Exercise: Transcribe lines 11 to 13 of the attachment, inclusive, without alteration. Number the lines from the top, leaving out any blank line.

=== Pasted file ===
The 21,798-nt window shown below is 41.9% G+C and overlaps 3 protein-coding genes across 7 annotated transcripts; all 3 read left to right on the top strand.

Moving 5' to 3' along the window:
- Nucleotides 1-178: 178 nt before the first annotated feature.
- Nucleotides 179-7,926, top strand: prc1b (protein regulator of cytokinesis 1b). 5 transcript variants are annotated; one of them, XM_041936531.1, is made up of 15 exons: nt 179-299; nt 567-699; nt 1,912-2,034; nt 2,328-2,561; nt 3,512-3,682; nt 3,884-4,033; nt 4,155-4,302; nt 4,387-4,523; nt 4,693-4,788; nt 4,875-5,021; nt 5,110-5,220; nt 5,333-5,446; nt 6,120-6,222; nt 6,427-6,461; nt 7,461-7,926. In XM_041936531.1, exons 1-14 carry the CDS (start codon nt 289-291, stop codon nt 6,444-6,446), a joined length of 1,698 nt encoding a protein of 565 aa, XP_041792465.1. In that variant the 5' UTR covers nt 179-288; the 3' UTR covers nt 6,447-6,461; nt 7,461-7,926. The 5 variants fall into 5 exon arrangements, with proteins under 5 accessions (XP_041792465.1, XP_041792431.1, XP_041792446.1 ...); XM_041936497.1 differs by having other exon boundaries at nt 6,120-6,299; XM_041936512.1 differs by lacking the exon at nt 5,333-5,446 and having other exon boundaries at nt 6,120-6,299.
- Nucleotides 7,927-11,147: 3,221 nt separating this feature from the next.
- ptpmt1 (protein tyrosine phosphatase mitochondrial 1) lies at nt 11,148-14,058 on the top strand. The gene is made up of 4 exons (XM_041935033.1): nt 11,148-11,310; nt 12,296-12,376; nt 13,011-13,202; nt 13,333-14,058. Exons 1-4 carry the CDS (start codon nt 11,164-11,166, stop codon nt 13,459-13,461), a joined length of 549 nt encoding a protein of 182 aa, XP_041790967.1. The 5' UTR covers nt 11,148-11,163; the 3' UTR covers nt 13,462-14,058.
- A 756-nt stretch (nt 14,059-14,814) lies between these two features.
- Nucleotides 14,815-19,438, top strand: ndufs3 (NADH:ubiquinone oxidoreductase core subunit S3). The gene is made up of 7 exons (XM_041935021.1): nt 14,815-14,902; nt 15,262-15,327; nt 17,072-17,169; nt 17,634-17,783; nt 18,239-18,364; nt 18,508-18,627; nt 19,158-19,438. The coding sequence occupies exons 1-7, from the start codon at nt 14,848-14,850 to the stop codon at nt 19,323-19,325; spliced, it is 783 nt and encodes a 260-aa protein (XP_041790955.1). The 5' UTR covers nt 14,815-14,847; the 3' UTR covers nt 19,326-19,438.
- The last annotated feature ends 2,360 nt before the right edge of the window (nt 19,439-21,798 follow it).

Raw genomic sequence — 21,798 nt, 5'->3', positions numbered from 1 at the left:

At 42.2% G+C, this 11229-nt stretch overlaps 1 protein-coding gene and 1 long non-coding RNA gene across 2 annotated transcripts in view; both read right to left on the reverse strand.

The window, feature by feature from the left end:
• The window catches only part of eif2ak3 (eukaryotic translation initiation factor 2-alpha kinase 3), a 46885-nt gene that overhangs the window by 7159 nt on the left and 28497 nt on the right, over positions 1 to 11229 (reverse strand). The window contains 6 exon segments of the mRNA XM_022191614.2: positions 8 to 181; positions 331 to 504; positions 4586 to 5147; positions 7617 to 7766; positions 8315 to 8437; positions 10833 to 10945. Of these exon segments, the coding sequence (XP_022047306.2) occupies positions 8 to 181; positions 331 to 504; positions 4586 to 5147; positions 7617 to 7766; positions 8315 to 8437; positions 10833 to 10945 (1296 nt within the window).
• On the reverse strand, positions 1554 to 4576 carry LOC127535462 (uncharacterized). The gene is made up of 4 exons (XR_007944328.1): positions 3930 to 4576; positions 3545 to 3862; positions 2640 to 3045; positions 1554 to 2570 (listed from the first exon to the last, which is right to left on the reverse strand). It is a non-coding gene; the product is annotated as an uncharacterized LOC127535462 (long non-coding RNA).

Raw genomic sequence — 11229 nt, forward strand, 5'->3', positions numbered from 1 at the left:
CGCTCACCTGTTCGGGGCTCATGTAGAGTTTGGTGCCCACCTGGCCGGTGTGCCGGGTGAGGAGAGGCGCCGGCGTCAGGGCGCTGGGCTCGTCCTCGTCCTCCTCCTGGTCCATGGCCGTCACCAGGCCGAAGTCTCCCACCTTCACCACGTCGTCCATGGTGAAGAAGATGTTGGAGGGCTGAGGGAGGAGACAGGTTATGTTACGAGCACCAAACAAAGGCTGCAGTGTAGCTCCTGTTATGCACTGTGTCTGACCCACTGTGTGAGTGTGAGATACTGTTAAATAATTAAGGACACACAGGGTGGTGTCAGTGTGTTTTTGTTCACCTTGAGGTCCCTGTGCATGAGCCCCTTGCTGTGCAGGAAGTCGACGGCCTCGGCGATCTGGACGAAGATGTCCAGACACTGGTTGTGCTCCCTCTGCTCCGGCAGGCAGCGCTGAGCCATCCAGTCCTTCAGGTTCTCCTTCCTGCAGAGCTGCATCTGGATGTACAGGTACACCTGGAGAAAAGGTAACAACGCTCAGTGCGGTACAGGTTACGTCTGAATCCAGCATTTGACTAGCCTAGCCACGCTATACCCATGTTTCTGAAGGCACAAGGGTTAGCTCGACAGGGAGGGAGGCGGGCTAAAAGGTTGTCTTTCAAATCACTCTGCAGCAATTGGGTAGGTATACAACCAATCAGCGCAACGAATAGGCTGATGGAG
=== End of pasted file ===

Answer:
At 42.2% G+C, this 11229-nt stretch overlaps 1 protein-coding gene and 1 long non-coding RNA gene across 2 annotated transcripts in view; both read right to left on the reverse strand.

The window, feature by feature from the left end:
• The window catches only part of eif2ak3 (eukaryotic translation initiation factor 2-alpha kinase 3), a 46885-nt gene that overhangs the window by 7159 nt on the left and 28497 nt on the right, over positions 1 to 11229 (reverse strand). The window contains 6 exon segments of the mRNA XM_022191614.2: positions 8 to 181; positions 331 to 504; positions 4586 to 5147; positions 7617 to 7766; positions 8315 to 8437; positions 10833 to 10945. Of these exon segments, the coding sequence (XP_022047306.2) occupies positions 8 to 181; positions 331 to 504; positions 4586 to 5147; positions 7617 to 7766; positions 8315 to 8437; positions 10833 to 10945 (1296 nt within the window).